The leadership at the Coastal Health Alliance has new plans to fold the nonprofit into Petaluma Health Center, a larger organization it hopes can both relieve the alliance’s heavy administrative burden—which it says is causing staff burn-out and turnover—and expand services for patients on the coast.
It is not the alliance’s first effort to merge. In 2017, plans to fold into West County Health Services fell through for undisclosed reasons, leaving C.E.O. Steven Siegel searching for a better fit. A comprehensive needs assessment commissioned by the alliance in 2010 foresaw a slow decline in patient numbers due to an increase in second homes. The report recommended merging with a larger entity to maintain financial viability.
Last week, the alliance’s board of directors voted to continue moving forward with the proposed collaboration with Petaluma Health Center, which Mr. Siegel says he hopes will be finalized at the year’s end.
In a welcome twist, Coastal Health Alliance founder Dr. Mike Witte, who retired in 2015, founded the Petaluma clinic too—a history that continues to unite the organizations.
“Because we were [Dr. Witte’s] baby, and he had another baby out there in West Marin, there has always been a strong relationship between the two health clinics,” Pedro Toledo, the chief administrative officer at Petaluma Health Center, told the Light. “We’ve always had a relationship. We work together, and there is a lot of overlap in clients already. It’s almost like we’ve always been family and we are going to strengthen our ties even more under the same corporate umbrella.”
One of the major benefits for the alliance is a larger, more specialized staff—especially on the fundraising and record-keeping side of the business.
Both the Petaluma Health Center—which has 400 employees, two main facilities and five satellites in Sonoma County—and the Coastal Health Alliance—which has 50 employees and sites in Point Reyes Station and Bolinas—are federally qualified health centers, which means they adhere to strict reporting requirements to renew the grants that provide the majority of their funding. They both serve what qualify as “underserved areas,” making them eligible for these funds.
“Federally qualified health centers have bipartisan support: everyone loves them because they're the most effective and efficient way to provide community-centric primary care,” said Daniel Winokur, a director at a Los Angeles-based health care consulting firm who is helping to facilitate the merger. “But the program is very resource-intensive to deliver: there’s an incredible reporting and compliance overlay.”
According to Mr. Winokur, even larger organizations have trouble keeping up with this regulatory burden. Economy of scale is essential, he explained, and the small size of the Coastal Health Alliance, which has a $5.9 million budget, has meant that there isn't a whole department dedicated to administrative duties like reporting and fundraising, such as at the Petaluma Health Center. Instead, the burden is dispersed among staff, who are stretched thin to keep the alliance financially viable.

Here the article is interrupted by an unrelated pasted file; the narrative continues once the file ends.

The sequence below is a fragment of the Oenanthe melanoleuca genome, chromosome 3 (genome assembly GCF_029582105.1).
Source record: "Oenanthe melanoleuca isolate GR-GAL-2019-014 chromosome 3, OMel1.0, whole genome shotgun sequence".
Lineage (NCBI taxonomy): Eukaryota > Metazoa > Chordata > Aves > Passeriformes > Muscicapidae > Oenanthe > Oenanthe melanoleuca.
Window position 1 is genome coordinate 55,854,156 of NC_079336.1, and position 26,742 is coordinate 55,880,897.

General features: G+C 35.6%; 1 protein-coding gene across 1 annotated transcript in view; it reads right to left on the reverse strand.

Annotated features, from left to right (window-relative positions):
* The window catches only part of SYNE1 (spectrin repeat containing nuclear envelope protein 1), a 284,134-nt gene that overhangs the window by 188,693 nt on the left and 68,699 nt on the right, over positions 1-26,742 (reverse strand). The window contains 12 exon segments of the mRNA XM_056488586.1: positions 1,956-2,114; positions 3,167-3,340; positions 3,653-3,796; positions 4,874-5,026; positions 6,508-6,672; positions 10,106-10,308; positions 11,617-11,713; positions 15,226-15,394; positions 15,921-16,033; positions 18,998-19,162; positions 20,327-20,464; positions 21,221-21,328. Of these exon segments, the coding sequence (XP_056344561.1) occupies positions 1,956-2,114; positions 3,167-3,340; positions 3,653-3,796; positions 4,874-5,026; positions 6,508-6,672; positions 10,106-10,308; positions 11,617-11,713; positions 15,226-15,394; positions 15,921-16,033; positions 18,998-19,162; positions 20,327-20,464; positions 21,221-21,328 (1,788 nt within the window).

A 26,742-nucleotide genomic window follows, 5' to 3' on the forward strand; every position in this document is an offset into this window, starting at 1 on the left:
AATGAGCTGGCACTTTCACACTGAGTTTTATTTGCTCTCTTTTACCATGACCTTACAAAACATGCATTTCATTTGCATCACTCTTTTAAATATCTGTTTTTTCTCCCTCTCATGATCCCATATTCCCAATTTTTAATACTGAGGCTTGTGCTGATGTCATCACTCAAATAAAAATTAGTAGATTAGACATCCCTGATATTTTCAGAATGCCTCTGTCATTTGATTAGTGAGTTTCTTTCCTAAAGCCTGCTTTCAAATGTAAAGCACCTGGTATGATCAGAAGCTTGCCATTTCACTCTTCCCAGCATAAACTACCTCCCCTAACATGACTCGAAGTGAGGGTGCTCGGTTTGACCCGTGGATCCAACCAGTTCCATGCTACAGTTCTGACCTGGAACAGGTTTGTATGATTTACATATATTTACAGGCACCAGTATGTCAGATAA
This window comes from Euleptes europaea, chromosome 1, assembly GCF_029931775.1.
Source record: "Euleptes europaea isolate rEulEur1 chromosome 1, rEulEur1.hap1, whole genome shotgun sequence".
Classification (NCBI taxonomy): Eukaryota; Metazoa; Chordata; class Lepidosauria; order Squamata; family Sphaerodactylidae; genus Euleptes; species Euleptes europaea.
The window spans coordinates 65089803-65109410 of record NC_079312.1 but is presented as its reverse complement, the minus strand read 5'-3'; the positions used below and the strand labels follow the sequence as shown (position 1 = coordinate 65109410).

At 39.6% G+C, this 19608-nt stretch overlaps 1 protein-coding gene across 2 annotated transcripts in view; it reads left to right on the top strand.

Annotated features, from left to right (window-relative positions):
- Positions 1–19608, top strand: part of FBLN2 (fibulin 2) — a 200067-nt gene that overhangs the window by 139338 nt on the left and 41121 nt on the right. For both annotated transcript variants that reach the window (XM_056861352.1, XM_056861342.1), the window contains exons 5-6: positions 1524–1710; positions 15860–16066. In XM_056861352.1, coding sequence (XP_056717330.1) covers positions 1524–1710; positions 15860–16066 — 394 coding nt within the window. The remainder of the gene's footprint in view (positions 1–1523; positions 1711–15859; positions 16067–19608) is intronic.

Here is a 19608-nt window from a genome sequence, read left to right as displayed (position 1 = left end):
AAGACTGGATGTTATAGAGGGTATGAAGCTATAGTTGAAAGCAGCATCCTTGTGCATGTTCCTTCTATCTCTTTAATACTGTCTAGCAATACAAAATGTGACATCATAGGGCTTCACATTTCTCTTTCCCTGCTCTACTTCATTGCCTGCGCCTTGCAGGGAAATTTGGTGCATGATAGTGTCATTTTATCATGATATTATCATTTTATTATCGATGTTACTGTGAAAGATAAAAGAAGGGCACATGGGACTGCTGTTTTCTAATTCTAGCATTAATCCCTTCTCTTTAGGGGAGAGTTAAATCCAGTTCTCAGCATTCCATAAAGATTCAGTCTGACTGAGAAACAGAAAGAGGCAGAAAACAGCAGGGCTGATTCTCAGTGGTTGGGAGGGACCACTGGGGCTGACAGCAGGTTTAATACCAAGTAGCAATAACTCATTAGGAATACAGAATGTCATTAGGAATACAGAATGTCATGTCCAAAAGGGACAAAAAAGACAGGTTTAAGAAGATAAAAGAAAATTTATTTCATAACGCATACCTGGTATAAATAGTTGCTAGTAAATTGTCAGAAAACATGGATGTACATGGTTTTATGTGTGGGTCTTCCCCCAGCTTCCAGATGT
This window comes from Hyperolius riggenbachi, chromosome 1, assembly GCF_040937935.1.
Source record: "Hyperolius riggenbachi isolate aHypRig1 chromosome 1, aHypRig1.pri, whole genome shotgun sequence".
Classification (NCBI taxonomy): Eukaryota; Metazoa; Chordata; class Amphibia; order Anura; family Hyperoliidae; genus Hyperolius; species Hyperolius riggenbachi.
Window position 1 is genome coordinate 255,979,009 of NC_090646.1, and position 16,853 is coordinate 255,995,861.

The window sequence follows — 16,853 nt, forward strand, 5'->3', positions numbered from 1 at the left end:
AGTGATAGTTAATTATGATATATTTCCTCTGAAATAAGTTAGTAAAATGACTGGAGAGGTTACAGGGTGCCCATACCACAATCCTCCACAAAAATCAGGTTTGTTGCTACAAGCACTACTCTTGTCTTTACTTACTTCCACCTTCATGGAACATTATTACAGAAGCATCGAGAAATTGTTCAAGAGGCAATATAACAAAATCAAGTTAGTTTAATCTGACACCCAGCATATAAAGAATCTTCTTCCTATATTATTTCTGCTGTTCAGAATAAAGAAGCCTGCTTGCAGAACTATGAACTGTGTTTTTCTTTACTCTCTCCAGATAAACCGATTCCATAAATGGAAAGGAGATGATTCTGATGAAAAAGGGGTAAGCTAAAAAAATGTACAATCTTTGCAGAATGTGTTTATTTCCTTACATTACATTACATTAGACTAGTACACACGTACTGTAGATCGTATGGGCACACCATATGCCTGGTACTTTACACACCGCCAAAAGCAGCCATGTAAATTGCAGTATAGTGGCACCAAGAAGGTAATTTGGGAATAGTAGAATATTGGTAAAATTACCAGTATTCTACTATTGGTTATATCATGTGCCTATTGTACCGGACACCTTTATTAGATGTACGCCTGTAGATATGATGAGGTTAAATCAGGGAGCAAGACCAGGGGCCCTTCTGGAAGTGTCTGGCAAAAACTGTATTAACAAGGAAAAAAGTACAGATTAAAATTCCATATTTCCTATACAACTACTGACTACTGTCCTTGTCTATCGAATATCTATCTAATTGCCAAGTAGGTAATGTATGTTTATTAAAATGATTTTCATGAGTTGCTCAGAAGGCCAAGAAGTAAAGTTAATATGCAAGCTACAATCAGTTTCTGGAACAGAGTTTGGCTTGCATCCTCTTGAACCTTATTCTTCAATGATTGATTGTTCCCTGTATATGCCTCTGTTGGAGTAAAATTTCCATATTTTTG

It’s also hard to find staff, Mr. Siegel said, who possess both medical expertise and the know-how to keep up with the necessary level of federal reporting, which is not required of doctors at a private practice. This would cease to be a problem were the alliance to merge with the Petaluma center, which has both specialized support and better data systems.
Mr. Siegel says he is constantly hiring, a fact he attributes in part to the high cost of living and the rural setting.
According to Mr. Winokur, the merger could help with that too: doctors in West Marin might like to have the expanded option of working in Petaluma part of the week, where there are more services and they can do more with patients in-house. On the other hand, Petaluma doctors might want to go out to the coast once in a while, though they might prefer to live in the city.
There is already collaboration between the two organizations. Since 2017, the Coastal Health Alliance has contracted some work to employees at the Petaluma Health Center, including to the chief medical information officer and a data specialist; it has also outsourced employee trainings to the center. The alliance routinely refers its patients to specialists at the center, such as for obstetrics and gynecology.
Mr. Siegel said the two organizations have figured out how the alliance would retain all of its current employees through a merger. He himself plans to stay on for a year during the transition; then he would retire, though he would stay in the area to be near grandchildren.
Patients, Mr. Siegel said, may not see many changes—though he hopes there will be some improvements, including by bringing in more specialized physicians to West Marin locations and by providing online visits, which the Petaluma center uses regularly. With more staff available to apply for grants, he also hopes there would be more funds.
After a community forum in Bolinas last month, Mr. Siegel said he is working already on integrating feedback—in particular, exploring how to provide longer visit times and improve the patient portal, among other ideas.
Should the merger go through, he emphasized, the alliance would still remain largely independent.
“This won’t change the coastal vibe: no one can change that,” Mr. Siegel said. “[Petaluma Health Center] has huge buildings and facilities with a big support staff, and we couldn’t do that if we wanted to. We have spatial limitations, and we have community expectations—how the community wants to receive care.”